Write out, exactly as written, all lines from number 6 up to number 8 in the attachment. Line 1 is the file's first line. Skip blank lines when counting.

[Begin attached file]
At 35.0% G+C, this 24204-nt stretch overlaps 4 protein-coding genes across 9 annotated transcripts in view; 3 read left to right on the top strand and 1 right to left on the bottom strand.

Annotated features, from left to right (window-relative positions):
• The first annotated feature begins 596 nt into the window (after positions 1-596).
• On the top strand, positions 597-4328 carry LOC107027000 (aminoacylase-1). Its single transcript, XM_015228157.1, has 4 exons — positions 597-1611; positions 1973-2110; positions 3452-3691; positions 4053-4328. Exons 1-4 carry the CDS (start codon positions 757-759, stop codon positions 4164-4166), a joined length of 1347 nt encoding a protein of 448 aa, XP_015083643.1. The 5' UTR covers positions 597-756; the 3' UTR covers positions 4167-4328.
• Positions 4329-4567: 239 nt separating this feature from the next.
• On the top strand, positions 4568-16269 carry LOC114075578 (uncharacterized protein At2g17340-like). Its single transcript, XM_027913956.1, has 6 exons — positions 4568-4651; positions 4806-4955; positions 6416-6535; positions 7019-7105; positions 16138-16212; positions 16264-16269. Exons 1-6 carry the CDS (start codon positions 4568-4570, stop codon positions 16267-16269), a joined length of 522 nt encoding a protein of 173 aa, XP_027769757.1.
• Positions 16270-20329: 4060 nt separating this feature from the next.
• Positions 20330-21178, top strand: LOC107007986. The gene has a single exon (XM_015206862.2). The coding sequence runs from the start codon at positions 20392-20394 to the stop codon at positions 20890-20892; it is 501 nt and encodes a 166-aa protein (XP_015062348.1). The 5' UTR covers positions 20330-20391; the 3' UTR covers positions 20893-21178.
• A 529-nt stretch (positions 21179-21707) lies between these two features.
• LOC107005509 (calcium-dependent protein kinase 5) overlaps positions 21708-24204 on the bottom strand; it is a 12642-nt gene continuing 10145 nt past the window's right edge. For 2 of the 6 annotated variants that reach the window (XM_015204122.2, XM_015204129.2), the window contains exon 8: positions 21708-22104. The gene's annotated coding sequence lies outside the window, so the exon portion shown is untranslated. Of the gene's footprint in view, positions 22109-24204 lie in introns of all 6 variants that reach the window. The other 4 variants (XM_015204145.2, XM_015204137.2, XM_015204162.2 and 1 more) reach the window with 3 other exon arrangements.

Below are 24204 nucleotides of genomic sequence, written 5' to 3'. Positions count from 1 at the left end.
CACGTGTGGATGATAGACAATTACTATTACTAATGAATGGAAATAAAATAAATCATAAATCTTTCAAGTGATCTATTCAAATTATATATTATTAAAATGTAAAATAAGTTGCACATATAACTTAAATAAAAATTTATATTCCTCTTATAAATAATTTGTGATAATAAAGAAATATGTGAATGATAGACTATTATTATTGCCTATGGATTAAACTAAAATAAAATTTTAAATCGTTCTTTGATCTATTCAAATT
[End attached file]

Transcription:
• On the top strand, positions 4568-16269 carry LOC114075578 (uncharacterized protein At2g17340-like). Its single transcript, XM_027913956.1, has 6 exons — positions 4568-4651; positions 4806-4955; positions 6416-6535; positions 7019-7105; positions 16138-16212; positions 16264-16269. Exons 1-6 carry the CDS (start codon positions 4568-4570, stop codon positions 16267-16269), a joined length of 522 nt encoding a protein of 173 aa, XP_027769757.1.
• Positions 16270-20329: 4060 nt separating this feature from the next.
• Positions 20330-21178, top strand: LOC107007986. The gene has a single exon (XM_015206862.2). The coding sequence runs from the start codon at positions 20392-20394 to the stop codon at positions 20890-20892; it is 501 nt and encodes a 166-aa protein (XP_015062348.1). The 5' UTR covers positions 20330-20391; the 3' UTR covers positions 20893-21178.